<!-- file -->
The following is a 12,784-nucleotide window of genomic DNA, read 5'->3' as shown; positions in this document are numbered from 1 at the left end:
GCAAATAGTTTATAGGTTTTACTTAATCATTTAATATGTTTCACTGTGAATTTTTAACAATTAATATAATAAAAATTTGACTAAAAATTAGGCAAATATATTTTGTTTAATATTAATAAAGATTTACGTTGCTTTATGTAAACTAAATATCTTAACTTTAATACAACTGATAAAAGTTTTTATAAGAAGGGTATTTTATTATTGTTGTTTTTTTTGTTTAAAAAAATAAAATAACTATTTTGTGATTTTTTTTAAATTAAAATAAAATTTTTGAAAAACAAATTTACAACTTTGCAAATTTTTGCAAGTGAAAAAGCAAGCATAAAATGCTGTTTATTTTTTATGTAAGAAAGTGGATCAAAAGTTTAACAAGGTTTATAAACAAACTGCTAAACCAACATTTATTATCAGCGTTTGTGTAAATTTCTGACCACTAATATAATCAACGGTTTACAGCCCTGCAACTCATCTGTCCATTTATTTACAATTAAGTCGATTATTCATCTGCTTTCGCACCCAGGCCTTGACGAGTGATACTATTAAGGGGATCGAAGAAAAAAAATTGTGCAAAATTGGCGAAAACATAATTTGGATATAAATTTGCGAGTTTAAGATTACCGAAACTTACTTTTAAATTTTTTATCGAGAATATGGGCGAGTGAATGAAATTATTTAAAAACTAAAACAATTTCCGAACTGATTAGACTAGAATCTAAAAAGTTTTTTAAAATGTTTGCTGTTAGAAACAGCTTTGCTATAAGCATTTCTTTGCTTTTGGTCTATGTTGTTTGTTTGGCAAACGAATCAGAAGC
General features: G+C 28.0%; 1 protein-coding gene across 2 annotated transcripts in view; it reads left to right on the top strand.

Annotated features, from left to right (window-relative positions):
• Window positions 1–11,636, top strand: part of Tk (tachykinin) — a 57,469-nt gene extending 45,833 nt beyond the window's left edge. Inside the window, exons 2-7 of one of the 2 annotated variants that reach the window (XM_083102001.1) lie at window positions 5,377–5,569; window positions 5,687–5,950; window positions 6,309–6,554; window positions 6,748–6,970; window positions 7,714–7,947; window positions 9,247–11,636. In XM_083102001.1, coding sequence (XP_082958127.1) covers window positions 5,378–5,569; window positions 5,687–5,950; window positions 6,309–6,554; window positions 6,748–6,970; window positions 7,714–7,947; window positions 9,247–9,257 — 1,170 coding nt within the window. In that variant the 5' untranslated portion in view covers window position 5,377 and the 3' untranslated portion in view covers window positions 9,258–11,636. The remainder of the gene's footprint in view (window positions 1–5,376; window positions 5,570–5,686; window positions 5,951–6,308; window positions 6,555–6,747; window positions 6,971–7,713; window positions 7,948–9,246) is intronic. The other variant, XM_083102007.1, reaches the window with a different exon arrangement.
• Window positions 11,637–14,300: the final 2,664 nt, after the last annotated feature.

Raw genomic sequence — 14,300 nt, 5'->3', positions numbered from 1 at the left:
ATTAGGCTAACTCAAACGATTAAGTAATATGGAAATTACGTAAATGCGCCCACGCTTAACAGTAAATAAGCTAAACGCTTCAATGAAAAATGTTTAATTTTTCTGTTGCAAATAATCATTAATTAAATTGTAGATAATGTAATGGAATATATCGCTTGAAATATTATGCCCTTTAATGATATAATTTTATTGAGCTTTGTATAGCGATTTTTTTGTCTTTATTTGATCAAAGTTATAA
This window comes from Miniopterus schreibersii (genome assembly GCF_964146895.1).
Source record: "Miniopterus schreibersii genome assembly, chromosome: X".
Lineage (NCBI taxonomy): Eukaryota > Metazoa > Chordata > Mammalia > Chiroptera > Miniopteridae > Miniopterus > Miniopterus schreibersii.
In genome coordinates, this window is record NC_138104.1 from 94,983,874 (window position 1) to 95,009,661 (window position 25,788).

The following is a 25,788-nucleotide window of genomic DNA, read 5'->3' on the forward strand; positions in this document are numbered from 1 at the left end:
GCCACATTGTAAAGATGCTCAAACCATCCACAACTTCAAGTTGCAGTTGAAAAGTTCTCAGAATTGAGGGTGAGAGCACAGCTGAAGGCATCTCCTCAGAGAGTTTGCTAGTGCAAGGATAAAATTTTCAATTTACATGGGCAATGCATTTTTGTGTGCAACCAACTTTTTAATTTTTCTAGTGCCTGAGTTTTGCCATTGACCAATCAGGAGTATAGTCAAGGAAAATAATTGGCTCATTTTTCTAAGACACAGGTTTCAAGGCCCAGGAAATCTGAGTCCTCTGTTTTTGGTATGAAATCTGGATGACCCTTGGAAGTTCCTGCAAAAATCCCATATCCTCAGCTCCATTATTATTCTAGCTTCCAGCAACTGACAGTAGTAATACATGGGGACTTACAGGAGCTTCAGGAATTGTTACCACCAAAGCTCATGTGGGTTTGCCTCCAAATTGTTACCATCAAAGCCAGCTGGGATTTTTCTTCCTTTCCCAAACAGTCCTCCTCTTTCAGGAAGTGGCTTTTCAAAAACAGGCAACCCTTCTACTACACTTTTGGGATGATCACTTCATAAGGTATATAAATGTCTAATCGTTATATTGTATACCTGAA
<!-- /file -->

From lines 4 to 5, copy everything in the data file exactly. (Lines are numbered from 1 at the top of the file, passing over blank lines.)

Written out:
Annotated features, from left to right (window-relative positions):
• Window positions 1–11,636, top strand: part of Tk (tachykinin) — a 57,469-nt gene extending 45,833 nt beyond the window's left edge. Inside the window, exons 2-7 of one of the 2 annotated variants that reach the window (XM_083102001.1) lie at window positions 5,377–5,569; window positions 5,687–5,950; window positions 6,309–6,554; window positions 6,748–6,970; window positions 7,714–7,947; window positions 9,247–11,636. In XM_083102001.1, coding sequence (XP_082958127.1) covers window positions 5,378–5,569; window positions 5,687–5,950; window positions 6,309–6,554; window positions 6,748–6,970; window positions 7,714–7,947; window positions 9,247–9,257 — 1,170 coding nt within the window. In that variant the 5' untranslated portion in view covers window position 5,377 and the 3' untranslated portion in view covers window positions 9,258–11,636. The remainder of the gene's footprint in view (window positions 1–5,376; window positions 5,570–5,686; window positions 5,951–6,308; window positions 6,555–6,747; window positions 6,971–7,713; window positions 7,948–9,246) is intronic. The other variant, XM_083102007.1, reaches the window with a different exon arrangement.